Fernie Search and Rescue (FSAR) was busy last week with the first three calls of spring.
On June 8, the Fernie team was called out for a helicopter longline rescue of two women who were hiking Mount Wapiti and found themselves stranded on a ridge at about 2,300 metres elevation.
“They found themselves in a situation that was definitely appropriate for them to call for help,” said head of FSAR, Simon Piney.
“It’s a pretty high consequence place to try and get out at that point.”
The hikers called for help using cell service, and Elkford and Sparwood SARs brought in the Fernie team for helicopter longline support.
Piney said the ridge was extremely narrow and exposed, with a very tiny platform for them to stand on once longlined in.
FSAR took the hikers out one at a time, dropping them off at the Elkford heli-port.
They were checked out by the BC Ambulance Service, and Piney said there were no injuries.
The call for that rescue came in just after 1 p.m. Wednesday.
At around the same time that day, another FSAR team was heading up Hartley Lake Road for motorists who got stuck in snow.
FSAR, not knowing the exact nature of the situation which was reported via 911, went out with a rescue truck and ATVS, prepared to secure and stabilize the vehicle if necessary.
But, by the time they arrived, a local had already helped the motorists out, and they were on their way back down again.
Piney said FSAR didn’t have much to do in that case, just checked them over and sent them on their way.
A few days earlier, on June 4 at around 3 p.m., the team had their first rescue of the season, when a man suffered a shoulder injury following a dirt bike accident on a forest service road in the Jaffray-Baynes Lake area.
Piney said the biker had an inReach satellite communication device with him, and was able to give the rescuers good location information.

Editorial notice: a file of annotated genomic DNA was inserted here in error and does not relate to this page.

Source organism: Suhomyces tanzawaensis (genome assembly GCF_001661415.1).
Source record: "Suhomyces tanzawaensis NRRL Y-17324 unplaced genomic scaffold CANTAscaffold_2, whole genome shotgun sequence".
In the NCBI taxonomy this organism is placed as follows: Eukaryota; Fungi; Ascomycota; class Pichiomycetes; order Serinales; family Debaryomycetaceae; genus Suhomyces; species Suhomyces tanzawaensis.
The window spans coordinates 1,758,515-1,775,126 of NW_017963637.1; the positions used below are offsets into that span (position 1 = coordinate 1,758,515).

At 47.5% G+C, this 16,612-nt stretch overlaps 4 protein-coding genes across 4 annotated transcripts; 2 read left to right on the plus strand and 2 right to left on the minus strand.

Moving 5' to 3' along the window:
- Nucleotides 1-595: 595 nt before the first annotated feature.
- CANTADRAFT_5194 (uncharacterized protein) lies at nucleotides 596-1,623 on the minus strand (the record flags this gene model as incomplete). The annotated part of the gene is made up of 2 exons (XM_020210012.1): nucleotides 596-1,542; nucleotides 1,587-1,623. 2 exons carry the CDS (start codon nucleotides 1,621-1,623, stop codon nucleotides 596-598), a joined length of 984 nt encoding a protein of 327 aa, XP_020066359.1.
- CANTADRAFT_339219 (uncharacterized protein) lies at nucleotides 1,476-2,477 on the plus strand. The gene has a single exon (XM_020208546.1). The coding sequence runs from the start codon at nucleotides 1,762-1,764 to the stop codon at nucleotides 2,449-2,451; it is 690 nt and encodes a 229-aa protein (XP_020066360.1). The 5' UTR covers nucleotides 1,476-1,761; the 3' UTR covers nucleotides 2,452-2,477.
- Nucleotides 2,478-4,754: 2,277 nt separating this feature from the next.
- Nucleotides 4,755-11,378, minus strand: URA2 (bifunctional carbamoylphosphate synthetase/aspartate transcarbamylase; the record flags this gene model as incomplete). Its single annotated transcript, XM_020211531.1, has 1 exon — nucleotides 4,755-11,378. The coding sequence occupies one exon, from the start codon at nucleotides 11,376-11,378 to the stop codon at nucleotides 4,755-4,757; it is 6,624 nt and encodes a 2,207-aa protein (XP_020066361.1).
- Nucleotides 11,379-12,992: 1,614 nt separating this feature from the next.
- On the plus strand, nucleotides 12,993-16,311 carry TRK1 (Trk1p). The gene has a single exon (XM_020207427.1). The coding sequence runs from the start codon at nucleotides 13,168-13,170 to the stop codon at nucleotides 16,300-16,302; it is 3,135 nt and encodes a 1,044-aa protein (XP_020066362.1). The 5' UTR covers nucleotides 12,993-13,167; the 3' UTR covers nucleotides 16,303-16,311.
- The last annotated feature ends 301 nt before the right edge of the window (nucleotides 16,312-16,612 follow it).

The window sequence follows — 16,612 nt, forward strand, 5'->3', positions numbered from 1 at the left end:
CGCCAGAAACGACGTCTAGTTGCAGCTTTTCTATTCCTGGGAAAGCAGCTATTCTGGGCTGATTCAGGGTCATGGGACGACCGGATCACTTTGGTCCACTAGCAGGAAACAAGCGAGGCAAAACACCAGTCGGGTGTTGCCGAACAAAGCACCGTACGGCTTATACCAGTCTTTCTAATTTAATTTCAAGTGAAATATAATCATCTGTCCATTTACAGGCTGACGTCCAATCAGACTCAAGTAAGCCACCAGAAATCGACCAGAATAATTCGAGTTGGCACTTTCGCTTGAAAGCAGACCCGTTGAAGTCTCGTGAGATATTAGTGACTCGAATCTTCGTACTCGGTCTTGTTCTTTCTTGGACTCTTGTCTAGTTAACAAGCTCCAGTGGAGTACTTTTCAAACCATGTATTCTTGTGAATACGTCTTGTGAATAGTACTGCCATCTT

“We flew, and packaged him, stabilized him, and then flew him back,” he said.
The man was delivered to BC Emergency Health Services in Fernie.
According to Piney, the critical piece when it comes to rescues is communication and calling for help before nightfall.
Once the sun goes down, it significantly limits their options, he said.
“In all cases of these three rescues, we’re very happy that those people chose to call when they did.”
Cell service or a satellite communication device are both ways to communicate. The latter can be found at gear stores in Fernie. The former is not always available, and Piney has emphasized the importance of satellite communication before.
“In all cases, they were able to communicate. And so again, those are, from our point of view, the critical part of a rescue.
“If they can’t ask for help, then nobody’s going to come and help them.”
Piney explained how to get in touch with SAR when the need arises.
He said that, in a call with a 911 dispatcher, it’s important to clearly state “It’s a back country emergency and I want search and rescue.”
Dispatchers may be located out of town, and not recognize local regions or trails, and time will be lost while they try to figure it out, he said.
“But if you state, ‘I’m in the back country and I’m going to need search and rescue’, it just speeds things up.”
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